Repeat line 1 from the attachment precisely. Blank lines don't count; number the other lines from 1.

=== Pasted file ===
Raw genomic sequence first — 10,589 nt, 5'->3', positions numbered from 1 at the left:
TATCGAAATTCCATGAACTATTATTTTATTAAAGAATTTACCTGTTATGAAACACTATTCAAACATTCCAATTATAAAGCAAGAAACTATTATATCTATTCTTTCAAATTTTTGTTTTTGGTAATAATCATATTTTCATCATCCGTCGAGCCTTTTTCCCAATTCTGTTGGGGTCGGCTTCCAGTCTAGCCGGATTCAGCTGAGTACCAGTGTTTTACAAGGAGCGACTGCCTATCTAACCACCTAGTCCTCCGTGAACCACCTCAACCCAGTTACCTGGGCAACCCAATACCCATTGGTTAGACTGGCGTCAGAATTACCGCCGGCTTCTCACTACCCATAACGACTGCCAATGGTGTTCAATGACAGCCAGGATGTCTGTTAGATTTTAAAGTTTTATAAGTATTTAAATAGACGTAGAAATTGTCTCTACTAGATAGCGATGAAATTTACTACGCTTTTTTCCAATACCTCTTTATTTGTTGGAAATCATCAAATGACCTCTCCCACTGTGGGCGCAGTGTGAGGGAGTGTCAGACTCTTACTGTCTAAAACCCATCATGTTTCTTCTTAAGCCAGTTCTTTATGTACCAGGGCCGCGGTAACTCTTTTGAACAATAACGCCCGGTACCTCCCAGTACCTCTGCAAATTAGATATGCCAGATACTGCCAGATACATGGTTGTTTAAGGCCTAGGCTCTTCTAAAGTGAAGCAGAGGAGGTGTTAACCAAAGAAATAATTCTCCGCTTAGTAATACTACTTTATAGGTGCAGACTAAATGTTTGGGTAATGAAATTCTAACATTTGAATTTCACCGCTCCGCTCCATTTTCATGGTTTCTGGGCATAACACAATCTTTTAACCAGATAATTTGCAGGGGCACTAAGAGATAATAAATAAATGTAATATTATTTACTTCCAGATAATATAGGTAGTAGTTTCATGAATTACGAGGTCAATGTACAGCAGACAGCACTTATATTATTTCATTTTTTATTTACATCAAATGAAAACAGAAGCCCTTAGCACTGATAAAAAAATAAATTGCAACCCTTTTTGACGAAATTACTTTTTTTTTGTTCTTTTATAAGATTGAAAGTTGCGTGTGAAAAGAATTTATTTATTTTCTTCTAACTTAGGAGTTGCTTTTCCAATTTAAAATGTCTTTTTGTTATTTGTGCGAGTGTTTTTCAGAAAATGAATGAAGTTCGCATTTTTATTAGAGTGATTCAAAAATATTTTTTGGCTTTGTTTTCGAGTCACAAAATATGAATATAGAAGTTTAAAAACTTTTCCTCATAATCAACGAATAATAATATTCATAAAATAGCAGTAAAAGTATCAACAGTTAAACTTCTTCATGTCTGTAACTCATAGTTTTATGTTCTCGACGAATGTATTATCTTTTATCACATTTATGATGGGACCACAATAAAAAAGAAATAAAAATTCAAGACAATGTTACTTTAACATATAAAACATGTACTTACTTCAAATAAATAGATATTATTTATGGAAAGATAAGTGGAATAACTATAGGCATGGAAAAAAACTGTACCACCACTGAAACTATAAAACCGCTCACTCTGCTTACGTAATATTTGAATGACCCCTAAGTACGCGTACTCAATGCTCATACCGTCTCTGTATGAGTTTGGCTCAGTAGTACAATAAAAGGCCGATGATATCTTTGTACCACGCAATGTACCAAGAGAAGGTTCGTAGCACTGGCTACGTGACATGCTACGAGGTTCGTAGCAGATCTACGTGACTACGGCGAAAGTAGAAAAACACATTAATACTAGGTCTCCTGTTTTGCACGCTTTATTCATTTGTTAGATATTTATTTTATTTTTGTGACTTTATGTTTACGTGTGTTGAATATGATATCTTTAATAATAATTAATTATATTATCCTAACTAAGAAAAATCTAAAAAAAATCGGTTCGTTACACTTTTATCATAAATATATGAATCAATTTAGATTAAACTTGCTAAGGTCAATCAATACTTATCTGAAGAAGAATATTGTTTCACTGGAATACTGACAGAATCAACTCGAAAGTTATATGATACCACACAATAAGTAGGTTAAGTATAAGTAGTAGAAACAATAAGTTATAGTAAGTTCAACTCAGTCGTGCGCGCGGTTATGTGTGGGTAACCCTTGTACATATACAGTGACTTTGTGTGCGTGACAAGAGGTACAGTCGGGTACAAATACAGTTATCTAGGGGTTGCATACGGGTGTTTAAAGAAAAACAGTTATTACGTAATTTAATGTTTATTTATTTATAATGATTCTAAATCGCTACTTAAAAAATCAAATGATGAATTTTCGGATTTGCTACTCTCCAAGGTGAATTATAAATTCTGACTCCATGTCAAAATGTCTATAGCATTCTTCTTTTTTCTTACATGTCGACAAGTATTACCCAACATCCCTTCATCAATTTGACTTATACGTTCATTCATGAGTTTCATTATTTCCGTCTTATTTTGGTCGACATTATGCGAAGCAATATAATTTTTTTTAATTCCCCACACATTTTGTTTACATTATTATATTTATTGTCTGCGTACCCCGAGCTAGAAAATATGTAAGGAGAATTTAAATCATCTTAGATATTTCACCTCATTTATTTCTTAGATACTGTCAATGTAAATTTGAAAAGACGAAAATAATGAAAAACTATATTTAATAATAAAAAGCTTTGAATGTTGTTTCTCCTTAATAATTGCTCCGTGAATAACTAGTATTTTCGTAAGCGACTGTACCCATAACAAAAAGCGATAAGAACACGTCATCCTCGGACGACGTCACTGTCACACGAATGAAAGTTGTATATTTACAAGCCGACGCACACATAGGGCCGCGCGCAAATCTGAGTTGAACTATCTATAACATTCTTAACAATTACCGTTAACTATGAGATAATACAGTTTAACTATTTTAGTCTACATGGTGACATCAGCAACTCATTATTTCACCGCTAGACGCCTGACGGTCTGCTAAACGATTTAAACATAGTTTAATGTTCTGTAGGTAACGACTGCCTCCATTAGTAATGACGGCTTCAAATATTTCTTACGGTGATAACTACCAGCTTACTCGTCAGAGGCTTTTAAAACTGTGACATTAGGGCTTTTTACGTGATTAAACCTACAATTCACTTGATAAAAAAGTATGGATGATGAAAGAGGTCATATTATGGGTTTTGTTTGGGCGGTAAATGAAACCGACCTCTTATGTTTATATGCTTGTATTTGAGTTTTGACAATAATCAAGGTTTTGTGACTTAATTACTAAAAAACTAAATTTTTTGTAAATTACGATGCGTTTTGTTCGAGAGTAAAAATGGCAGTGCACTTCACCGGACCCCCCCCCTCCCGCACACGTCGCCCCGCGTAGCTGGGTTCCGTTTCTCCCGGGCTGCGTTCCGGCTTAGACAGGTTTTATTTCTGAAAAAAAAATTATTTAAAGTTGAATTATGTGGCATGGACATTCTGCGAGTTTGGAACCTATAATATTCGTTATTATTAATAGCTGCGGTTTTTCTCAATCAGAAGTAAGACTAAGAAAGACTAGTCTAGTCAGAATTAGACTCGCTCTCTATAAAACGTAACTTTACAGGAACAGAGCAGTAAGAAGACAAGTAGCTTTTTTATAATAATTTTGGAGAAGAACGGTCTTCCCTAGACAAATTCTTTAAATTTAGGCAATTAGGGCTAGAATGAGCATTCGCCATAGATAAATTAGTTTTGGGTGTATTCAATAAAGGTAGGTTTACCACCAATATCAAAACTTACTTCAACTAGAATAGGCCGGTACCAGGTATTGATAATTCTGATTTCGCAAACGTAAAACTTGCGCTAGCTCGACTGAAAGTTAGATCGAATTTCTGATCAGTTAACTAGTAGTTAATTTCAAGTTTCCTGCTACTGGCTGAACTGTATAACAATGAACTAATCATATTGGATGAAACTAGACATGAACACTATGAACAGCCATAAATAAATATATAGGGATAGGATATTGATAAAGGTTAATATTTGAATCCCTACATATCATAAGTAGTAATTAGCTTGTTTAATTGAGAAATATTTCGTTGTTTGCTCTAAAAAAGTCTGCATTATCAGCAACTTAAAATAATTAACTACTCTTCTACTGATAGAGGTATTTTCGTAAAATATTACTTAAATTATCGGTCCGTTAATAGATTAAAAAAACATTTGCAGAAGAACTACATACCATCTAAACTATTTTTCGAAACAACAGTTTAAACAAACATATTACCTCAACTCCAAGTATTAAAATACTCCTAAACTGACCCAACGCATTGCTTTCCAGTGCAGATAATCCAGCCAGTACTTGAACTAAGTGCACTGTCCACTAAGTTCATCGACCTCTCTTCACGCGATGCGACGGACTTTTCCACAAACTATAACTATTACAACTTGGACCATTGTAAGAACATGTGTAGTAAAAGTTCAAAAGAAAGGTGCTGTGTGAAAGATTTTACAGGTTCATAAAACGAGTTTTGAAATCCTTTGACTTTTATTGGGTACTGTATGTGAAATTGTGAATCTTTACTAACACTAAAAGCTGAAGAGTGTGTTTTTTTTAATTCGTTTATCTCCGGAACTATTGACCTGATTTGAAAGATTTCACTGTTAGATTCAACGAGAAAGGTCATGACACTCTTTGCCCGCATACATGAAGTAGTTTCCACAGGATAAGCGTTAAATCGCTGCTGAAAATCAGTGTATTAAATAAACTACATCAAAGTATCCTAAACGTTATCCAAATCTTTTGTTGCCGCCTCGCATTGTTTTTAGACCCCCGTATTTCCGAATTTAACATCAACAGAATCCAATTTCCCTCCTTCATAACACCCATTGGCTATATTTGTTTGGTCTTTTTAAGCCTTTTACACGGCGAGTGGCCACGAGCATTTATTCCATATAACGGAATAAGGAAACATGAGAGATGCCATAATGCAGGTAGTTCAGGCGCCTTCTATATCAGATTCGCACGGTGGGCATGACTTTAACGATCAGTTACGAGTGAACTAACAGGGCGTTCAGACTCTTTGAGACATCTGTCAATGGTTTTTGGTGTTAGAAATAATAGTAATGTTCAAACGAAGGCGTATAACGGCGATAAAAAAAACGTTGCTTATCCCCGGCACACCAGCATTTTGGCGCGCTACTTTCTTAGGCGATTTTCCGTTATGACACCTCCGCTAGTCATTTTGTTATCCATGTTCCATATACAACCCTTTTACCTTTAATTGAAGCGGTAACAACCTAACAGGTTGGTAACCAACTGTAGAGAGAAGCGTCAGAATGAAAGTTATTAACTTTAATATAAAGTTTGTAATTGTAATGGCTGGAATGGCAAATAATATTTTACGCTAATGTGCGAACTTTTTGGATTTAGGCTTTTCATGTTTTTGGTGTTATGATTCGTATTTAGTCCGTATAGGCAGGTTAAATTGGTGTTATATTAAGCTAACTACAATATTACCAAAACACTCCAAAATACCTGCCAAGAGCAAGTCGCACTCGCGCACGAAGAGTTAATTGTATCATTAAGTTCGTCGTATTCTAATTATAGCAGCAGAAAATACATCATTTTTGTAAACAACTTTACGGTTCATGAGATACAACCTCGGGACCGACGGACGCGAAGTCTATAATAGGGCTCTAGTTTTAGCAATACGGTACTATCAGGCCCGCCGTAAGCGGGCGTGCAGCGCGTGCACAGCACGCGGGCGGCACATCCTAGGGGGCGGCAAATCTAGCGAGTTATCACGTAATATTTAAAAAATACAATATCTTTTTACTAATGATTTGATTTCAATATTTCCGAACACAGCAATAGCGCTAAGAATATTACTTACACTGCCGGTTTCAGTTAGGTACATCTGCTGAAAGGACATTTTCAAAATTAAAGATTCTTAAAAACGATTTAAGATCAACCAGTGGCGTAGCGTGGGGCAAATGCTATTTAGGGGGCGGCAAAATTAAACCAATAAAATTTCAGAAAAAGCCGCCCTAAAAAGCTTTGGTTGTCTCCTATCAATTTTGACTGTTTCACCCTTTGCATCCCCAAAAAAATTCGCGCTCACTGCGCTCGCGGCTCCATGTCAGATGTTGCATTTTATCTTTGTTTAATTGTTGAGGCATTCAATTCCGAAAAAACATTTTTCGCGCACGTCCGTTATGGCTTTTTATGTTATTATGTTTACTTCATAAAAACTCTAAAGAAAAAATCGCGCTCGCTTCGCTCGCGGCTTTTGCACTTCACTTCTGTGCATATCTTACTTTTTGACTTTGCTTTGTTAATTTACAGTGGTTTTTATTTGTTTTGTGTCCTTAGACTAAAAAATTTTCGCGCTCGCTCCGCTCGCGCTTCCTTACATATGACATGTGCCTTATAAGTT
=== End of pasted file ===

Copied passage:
Raw genomic sequence first — 10,589 nt, 5'->3', positions numbered from 1 at the left: